RUSH: It would be impossible for me to do Milton Friedman justice, free-market economist. He is responsible for so much free-market thinking in this country and the world today, just an utterly brilliant man and fearless, he and his wife both. But in 1962, you remember JFK’s “Ask not what your country can do for you; ask what you can do for your country”? Milton Friedman said, that’s bunk. Most people are out there going, “Oh, yeah, man, yeah. Don’t ask what the country can do for you, ask what you can do for the country.” People thought that was fabulous.
Milton Friedman said no, no, no, sorry, you guys are missing it. He said President Kennedy got it wrong. You should ask neither question. And here’s why. “What your country can do for you,” Friedman said, “implies that the governor is the patron, the citizen, the ward. And what you can do for your country assumes that the government is the master, the citizen, the servant. Rather, you should ask what I, and my compatriots can do through government to help discharge our individual responsibilities to achieve our several goals and purposes, and, above all, protect our freedom.”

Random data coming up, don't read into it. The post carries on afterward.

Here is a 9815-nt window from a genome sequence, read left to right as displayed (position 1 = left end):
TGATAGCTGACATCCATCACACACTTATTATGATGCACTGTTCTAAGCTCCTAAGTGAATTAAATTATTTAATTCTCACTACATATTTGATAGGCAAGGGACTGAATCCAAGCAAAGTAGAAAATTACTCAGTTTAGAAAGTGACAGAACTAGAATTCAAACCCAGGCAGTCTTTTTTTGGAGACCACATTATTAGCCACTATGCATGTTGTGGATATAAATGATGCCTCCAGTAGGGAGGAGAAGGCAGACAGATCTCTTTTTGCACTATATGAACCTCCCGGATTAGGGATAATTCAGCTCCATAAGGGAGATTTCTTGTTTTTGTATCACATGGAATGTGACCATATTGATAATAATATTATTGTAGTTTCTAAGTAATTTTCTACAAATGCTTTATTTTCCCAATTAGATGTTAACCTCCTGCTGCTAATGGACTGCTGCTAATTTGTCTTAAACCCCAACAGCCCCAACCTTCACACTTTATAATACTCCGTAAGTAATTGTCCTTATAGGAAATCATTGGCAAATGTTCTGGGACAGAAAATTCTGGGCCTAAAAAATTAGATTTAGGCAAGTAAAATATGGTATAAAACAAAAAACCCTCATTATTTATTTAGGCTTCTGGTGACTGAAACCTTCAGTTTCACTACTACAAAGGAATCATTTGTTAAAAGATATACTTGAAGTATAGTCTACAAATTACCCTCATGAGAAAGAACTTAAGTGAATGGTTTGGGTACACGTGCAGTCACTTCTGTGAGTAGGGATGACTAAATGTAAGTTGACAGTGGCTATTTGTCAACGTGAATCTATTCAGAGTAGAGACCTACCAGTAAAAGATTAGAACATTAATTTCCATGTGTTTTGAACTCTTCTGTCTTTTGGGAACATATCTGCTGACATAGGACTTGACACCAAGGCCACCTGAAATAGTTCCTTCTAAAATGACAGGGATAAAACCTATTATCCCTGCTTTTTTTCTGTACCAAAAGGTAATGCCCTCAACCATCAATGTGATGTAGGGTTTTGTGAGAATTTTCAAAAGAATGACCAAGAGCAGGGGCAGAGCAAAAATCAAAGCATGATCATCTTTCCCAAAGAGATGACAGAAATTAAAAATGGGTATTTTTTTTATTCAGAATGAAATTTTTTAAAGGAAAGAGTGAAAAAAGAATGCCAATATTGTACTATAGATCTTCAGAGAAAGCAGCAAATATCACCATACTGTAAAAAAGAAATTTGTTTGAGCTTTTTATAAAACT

He was appalled, he was aghast at any attitude that focused central authority on the government, in any way, shape, manner, or form because he looked at the government as the place where God-given freedom was limited, in our country, the intentions are good. He wasn’t talking about it being a tyranny, he said the natural evolution of governments is to ramp up more and more power, more and more control and to grow and grow and grow, and staff themselves with bureaucrats who never solve problems because if they did, we wouldn’t need bureaucrats anymore. Hello, state department, for example. He was truly a brilliant man. I was really honored to be able to talk to him that day for the Limbaugh Letter interview (PDF).
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